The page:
So, what went awry? To unravel this mystery, a deeper dive into the binary is essential. Given that our primary issue is the infinite loop, our focus shifts to verifying whether the zero variable is being modified as intended. To do this, we'll zero in on the state of the program immediately following the execution of strcpy. This targeted approach will allow us to scrutinize the relevant changes and interactions at a critical juncture in the exploit's execution, shedding light on why the infinite loop is occurring.

After reaching the crucial point post-strcpy execution, our next step is to reapply the "afvd" command. This time, our goal is to acquire the memory address of the variable var_ch, which we know represents plen. Following this, we'll employ the "pd" command to delve into the memory and examine the contents of var_ch. This process is vital for understanding how our exploit interacts with the memory and will provide valuable insights into the state and behavior of plen within the program's memory structure.

In the provided image, we get a clear view of the stack's contents, offering us a crucial checkpoint in our analysis. This visual representation confirms that our buffer overflow attempt has indeed been successful – evidenced by the injection of memory addresses and the presence of "AA" characters (represented in hexadecimal as 41). However, there's a twist: the number of characters isn't aligned as anticipated. The data appear to be in disarray. A closer examination reveals that the intended return address has been inadvertently occupied by the "C" padding, not the actual buffer address as planned. Additionally, the ebp (base pointer) is not positioned correctly. To better understand this misalignment, let's turn to a diagram for a more visual explanation:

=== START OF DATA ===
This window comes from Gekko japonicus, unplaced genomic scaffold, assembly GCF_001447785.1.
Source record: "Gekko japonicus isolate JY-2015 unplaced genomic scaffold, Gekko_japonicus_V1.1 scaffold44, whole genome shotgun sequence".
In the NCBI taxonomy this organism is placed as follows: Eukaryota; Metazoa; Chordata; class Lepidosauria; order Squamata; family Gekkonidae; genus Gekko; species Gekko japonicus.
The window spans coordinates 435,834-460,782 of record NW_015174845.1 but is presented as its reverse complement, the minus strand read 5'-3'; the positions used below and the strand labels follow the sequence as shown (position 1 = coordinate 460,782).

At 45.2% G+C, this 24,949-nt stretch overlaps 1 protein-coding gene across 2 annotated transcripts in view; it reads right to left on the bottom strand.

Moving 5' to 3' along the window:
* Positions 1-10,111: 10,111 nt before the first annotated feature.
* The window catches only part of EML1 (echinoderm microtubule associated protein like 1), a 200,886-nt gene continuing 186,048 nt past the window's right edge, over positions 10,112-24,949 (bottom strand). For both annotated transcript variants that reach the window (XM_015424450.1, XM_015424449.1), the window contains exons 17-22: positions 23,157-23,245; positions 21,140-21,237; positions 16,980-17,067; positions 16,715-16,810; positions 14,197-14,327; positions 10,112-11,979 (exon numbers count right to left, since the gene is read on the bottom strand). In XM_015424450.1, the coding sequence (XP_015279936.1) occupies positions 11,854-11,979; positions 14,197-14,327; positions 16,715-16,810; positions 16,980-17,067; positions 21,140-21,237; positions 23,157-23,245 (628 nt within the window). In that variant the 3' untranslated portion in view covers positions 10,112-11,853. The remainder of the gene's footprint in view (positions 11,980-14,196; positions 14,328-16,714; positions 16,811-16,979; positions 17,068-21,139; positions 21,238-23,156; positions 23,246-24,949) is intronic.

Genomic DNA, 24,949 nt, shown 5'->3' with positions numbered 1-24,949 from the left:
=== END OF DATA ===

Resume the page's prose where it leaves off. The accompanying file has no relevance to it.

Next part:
To achieve the correct alignment, we deduce that an addition of 6 more characters is necessary. This begs the question: How did this oversight occur in our initial calculations?

Sample of defined variables

The root of our miscalculation lies in an unexpected twist introduced by the compiler: it added "2 plen" into the mix, throwing our original strategic calculations off balance. Upon closer inspection of the main function's variables, as depicted in the image above, we notice that both var_ch and plen are occupying additional space on the stack than we initially accounted for. This additional space usage by the compiler alters the memory layout we based our exploit on. To better grasp this alteration and its impact on our exploit, let's refer to a more detailed image that visually lays out the current stack situation: